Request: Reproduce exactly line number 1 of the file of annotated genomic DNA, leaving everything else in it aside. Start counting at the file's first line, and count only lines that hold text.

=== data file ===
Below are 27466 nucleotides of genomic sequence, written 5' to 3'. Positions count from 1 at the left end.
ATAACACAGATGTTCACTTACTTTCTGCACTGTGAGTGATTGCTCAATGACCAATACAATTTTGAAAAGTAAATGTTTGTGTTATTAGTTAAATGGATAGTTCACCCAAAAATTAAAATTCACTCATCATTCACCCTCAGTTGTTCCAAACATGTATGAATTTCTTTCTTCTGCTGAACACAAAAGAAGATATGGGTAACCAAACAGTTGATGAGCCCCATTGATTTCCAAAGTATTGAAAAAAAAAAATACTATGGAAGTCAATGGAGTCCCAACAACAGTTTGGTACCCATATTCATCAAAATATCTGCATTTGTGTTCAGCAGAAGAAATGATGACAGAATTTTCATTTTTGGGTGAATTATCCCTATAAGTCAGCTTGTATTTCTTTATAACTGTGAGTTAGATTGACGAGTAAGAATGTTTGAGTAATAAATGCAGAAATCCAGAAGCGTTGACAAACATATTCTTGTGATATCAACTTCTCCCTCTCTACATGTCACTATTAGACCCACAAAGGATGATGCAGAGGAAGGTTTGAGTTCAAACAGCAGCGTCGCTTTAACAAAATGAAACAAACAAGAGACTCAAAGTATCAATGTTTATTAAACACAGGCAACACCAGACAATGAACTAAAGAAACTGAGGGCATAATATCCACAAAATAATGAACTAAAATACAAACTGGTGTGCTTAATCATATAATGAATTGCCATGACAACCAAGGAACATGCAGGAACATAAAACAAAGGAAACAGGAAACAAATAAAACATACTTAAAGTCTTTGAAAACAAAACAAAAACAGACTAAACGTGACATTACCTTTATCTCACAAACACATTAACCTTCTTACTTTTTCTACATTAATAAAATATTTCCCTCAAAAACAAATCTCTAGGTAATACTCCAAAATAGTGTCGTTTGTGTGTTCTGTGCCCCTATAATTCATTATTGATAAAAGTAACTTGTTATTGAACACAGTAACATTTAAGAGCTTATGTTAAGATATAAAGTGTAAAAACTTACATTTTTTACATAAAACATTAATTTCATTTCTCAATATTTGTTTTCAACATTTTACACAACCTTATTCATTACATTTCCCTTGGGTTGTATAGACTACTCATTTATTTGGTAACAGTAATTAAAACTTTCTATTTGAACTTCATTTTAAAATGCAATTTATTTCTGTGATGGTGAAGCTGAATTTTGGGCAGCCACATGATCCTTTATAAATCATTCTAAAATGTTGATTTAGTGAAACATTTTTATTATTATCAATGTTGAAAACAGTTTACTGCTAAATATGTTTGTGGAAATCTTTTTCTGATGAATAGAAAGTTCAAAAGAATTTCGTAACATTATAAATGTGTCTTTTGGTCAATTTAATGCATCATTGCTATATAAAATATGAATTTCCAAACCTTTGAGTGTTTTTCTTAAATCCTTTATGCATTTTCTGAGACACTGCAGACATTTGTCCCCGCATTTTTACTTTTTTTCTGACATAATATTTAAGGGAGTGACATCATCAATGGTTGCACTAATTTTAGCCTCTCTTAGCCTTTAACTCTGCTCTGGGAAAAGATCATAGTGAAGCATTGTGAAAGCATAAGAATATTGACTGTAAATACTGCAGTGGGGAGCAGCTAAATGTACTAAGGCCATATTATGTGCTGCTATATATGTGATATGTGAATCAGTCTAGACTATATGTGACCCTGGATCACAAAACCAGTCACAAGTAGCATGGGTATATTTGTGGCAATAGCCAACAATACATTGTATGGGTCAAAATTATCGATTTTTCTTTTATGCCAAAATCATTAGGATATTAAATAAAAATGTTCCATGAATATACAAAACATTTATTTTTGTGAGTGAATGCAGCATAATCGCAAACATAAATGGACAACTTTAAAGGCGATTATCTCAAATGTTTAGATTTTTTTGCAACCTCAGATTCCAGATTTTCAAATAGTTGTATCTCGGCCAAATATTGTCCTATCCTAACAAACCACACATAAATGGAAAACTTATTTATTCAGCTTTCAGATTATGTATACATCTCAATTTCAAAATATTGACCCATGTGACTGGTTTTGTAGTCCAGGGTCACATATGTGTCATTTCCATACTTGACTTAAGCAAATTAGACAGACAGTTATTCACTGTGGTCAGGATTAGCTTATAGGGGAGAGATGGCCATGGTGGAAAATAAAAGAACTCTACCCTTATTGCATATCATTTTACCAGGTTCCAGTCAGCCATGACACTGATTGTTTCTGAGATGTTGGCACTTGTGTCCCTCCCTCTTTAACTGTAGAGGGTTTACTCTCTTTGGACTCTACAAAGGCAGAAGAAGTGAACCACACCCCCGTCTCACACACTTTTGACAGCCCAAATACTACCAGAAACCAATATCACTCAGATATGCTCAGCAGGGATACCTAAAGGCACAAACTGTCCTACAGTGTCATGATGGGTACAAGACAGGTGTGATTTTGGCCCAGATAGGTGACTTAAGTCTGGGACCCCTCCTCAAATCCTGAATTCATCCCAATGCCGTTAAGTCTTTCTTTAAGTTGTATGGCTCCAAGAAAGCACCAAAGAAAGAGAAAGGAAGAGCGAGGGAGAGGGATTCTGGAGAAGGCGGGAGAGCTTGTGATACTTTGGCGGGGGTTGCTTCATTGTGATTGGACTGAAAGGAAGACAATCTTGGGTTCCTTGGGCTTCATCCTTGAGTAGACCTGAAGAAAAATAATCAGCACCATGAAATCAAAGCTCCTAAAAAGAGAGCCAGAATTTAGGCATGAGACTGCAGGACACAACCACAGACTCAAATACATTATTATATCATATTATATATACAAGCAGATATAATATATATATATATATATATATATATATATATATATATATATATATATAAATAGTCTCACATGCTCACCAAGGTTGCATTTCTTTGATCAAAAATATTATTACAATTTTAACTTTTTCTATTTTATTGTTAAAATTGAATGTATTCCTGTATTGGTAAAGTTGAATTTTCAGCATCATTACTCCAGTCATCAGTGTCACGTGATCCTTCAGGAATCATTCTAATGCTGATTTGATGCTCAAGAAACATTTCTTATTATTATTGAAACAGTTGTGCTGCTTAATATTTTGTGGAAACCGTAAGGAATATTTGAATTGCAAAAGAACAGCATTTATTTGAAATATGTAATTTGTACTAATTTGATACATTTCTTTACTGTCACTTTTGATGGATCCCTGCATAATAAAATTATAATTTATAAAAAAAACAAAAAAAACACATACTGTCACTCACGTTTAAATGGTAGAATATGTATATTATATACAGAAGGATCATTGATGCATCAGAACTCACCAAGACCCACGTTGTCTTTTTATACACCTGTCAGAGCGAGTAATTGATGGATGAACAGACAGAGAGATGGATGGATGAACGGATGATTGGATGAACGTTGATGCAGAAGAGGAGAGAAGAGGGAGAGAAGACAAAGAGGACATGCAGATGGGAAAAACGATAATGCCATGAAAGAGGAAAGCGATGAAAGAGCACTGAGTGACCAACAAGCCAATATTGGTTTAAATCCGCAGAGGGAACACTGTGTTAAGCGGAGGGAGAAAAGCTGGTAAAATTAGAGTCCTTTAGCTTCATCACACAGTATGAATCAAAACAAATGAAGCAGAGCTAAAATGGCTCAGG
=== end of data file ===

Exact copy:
Below are 27466 nucleotides of genomic sequence, written 5' to 3'. Positions count from 1 at the left end.